Historical Figure Spotlight: Alexander Mitchell

May 12, 2014 / in Blog / by Admin


Alexander Mitchell (1780 – 1868)

Blind Engineer

Alexander Mitchell was born on 13th April 1780 in South William Street, Dublin. When he was young, he saw little of his father, who was an Inspector-General of British Barracks in Ireland. When he was seven, the family moved up north to Pine Hill near Belfast. Here, Mitchell went to school for the first time at the age of eight. They remained here for four years, during which time the eldest daughter Mary died, followed shortly by their father when Mitchell was 10.

Mrs. Mitchell with Alexander, his sister and two of his brothers rented a cottage a mile from Belfast. From here, Mitchell attended the best classical school in Belfast. He greatly enjoyed his school life, showing a marked taste for mathematics. But his sight, always defective, declined rapidly so that by the age of 16, he could no longer read. (Possibly his sight may have been overstrained in his childhood, by lying on the floor of the hall in William street, reading by the dim light that came from the street lamp, through the fanlight over the door). Although this was the case, he seems to have learned a lot in school, as his family constantly came to him for help in geography, history and even spelling.

In 1798, during the Irish Rebellion, Alexander (aged 18) was sent to friends in Scotland. When he was 21, he married his neighbor, Mary Banks, with whom he had five children. His mother was so displeased with this match, that she would not see him for over a year. It was around this time that he began to manufacture bricks, a prosperous business that continued for over 30 years, enabling him to buy ground and build about 20 houses in Belfast.

His appearance was that of a strong and active man. He was tall, over 6 feet in height with broad shoulders. He had many visitors to his home, including Dr. Romney Robinson, whose company he delighted in, and Dr. Boole the mathematician. Some people were not aware he was blind as he turned to those he spoke to, and seemed to look directly at them. It is amusing to find out that people often played whist and backgammon with him, and ended the game without knowing that he could not see. That a daughter or grandchild sat at his side and mentioned the throw of the dice, or whispered the names of the cards, passed unobserved.

In 1823, he wrote a paper on “Meteoric Stones” which was read at the Natural History Society, of which he was elected a member shortly thereafter. Living by the sea, he often pondered on the trials of shipwrecked men, and he set his mind to think out some means of warning ships of danger from rocky shores. In 1828 his thinking provided him with the answer. Four years later, he became known as the inventor and patentee of the “Mitchell Screw-pile and Mooring”, a simple yet effective means of constructing durable lighthouses in deep water, on mud-banks and shifting sands, of fixing beacons, and of mooring ships. It was first used for the foundation of the Maplin Sand lighthouse, at the mouth of the Thames, in 1838.

After the success of screw-piles had been established, they were applied to more extensive undertakings. The Government Breakwater at Portland, the long viaduct and bridges on the Bombay and Beroda Railway, the whole system of Indian telegraphs, and the Madras pier, were among the works accomplished with this invention. Mitchell’s improved method of mooring ships was likewise generally adopted.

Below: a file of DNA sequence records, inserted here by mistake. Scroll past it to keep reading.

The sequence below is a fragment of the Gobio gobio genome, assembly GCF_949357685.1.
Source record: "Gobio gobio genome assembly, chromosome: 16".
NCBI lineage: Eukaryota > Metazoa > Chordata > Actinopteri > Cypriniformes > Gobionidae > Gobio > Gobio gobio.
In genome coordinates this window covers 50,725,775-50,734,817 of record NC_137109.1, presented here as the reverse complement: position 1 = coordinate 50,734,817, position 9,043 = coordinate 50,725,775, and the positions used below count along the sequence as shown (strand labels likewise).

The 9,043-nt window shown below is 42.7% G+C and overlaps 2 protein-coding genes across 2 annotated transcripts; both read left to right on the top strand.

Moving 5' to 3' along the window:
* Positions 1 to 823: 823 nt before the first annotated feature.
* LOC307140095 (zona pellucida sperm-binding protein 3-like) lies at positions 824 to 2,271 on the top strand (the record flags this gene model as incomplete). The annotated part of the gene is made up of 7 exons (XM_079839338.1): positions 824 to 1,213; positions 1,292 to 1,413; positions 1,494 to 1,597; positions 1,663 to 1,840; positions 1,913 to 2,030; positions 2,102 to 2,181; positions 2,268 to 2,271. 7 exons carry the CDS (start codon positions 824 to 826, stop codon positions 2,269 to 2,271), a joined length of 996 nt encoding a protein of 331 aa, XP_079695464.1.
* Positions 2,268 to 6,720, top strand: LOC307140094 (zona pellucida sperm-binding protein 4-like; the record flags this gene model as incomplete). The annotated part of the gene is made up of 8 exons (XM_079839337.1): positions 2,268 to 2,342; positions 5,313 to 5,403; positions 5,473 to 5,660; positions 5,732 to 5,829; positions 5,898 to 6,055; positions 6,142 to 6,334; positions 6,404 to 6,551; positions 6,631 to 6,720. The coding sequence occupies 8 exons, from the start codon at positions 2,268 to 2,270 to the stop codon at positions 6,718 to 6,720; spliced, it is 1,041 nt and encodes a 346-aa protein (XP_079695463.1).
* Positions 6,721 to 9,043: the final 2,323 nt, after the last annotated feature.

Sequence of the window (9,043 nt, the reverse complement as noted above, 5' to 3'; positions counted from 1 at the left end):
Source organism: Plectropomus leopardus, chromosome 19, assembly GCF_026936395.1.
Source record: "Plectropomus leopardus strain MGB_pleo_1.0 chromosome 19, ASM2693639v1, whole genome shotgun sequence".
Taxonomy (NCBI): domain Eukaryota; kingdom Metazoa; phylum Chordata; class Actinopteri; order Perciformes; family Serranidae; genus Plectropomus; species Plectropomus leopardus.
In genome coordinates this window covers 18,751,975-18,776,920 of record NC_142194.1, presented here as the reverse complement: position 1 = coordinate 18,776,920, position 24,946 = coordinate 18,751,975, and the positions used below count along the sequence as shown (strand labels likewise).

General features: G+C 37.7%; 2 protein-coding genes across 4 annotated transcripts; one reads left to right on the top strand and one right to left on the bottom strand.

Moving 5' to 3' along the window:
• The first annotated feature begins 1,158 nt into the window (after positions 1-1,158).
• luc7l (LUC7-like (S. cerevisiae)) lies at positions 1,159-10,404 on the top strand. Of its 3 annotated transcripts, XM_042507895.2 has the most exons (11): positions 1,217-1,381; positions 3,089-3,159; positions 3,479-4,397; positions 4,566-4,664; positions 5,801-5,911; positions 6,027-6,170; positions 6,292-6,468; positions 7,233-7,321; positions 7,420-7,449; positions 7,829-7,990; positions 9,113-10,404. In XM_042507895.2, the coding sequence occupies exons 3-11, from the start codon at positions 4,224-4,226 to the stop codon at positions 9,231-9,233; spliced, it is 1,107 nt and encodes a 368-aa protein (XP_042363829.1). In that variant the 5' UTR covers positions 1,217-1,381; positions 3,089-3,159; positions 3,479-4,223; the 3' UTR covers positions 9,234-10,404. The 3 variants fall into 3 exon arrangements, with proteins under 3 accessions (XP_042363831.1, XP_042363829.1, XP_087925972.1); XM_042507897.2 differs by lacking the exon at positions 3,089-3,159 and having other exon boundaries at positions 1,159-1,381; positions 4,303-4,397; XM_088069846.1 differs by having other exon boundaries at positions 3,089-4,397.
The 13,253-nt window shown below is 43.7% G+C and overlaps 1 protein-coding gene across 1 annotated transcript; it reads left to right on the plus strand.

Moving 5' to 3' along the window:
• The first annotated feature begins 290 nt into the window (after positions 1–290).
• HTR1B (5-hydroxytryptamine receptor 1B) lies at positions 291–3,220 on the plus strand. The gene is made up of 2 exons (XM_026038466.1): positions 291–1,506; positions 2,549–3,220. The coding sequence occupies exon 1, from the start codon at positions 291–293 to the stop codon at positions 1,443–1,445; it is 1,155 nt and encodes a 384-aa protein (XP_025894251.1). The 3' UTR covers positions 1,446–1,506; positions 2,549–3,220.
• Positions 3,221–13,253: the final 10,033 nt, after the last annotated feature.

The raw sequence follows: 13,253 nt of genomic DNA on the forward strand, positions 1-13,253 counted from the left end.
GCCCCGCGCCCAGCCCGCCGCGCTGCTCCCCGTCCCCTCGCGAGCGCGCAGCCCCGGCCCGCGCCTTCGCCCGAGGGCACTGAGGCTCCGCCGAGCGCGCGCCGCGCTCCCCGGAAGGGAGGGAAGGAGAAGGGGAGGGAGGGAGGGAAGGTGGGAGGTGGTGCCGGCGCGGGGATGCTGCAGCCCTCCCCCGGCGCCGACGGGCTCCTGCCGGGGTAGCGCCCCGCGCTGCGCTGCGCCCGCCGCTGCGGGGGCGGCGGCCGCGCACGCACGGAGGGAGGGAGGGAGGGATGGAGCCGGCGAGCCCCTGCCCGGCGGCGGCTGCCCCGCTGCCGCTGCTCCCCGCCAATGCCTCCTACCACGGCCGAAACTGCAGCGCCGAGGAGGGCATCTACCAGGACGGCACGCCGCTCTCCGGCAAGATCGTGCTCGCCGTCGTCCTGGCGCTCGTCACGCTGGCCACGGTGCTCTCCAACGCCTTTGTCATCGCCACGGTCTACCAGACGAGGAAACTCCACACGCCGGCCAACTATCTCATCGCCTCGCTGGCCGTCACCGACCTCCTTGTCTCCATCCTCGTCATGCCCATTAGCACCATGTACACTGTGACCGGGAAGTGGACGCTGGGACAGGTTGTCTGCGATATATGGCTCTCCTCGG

On the 9th May 1837, he was elected an Associate of the Institution of Civil Engineers, London. In 1839 he went to Belfast to prepare for building a lighthouse at Fleetwood. He did not spare himself any labor that he thought necessary for perfecting the work, but climbed the ladders, crawled along the planks, and examined the woodwork. When told he was risking a fall, he said he was safer than others, because by not seeing the water beneath him, he did not become giddy. On many occasions he stayed out the whole day, cheering his men at their work, and leading them in singsongs as they marched around on the raft driving in the screws.

In July 1844 the lighthouse in Belfast Lough was finished. In November 1844 he was elected Associate of the Belfast Anacreontic Society. He greatly enjoyed attending the various concerts they organized. He was very fond of music, understanding its theory and was well versed in its history. In 1847 he went to Courtown, Co.Wexford, to build a pier there. The following year he built a new kind of boat, which he called the Zangada, and spent many happy hours sailing in it around Belfast Lough.

His taste for mechanics was strong and he prepared a paper giving an account of the many mechanical projects he had carried out from early childhood. One of these contained the fundamental idea of the screw-propeller which was used on ships, whose captains reported an increased speed and a smaller consumption of coal.

On the 20th June 1848, he was made a member of the Institution of Civil Engineers, and the Telford medal was given to him. Later that year he built two lighthouses in Soldier’s Point, Dundalk. In May 1851, he moved to Queenstown where he and his son laid the foundation for the lighthouse in the cove of Cork. During the winter months spent there, he amused himself by writing on the flight of birds and men’ efforts to fly.

Even in his poorest and anxious days, Alexander Mitchell was full of good spirit. When friends called, there was always music, as he played the flute and accordion, and sang many Irish songs. In 1864, his wife died at the age of 86. He died four years later on 25th June 1868.

He is indeed a man to be honored and admired, a man of enormous courage, hope and human sympathy, as well as a clear and vigorous intellect. His cheerfulness and independence led most people to forget his blindness.


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